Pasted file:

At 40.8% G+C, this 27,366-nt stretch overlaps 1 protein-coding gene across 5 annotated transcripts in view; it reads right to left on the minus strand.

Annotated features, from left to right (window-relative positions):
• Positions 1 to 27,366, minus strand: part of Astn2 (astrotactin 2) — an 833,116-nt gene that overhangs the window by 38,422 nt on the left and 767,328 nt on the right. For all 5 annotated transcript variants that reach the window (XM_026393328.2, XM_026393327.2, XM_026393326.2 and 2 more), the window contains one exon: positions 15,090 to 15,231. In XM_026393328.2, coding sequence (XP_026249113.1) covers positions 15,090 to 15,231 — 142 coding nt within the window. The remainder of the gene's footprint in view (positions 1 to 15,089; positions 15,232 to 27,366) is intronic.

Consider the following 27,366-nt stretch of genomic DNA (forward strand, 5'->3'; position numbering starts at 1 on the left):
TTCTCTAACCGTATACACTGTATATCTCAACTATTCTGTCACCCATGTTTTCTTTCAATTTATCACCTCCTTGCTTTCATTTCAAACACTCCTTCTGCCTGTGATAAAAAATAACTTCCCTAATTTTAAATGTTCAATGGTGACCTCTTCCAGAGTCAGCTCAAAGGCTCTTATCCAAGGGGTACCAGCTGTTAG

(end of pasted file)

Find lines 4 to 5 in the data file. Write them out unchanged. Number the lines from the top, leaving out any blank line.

Consider the following 27,366-nt stretch of genomic DNA (forward strand, 5'->3'; position numbering starts at 1 on the left):
TTCTCTAACCGTATACACTGTATATCTCAACTATTCTGTCACCCATGTTTTCTTTCAATTTATCACCTCCTTGCTTTCATTTCAAACACTCCTTCTGCCTGTGATAAAAAATAACTTCCCTAATTTTAAATGTTCAATGGTGACCTCTTCCAGAGTCAGCTCAAAGGCTCTTATCCAAGGGGTACCAGCTGTTAG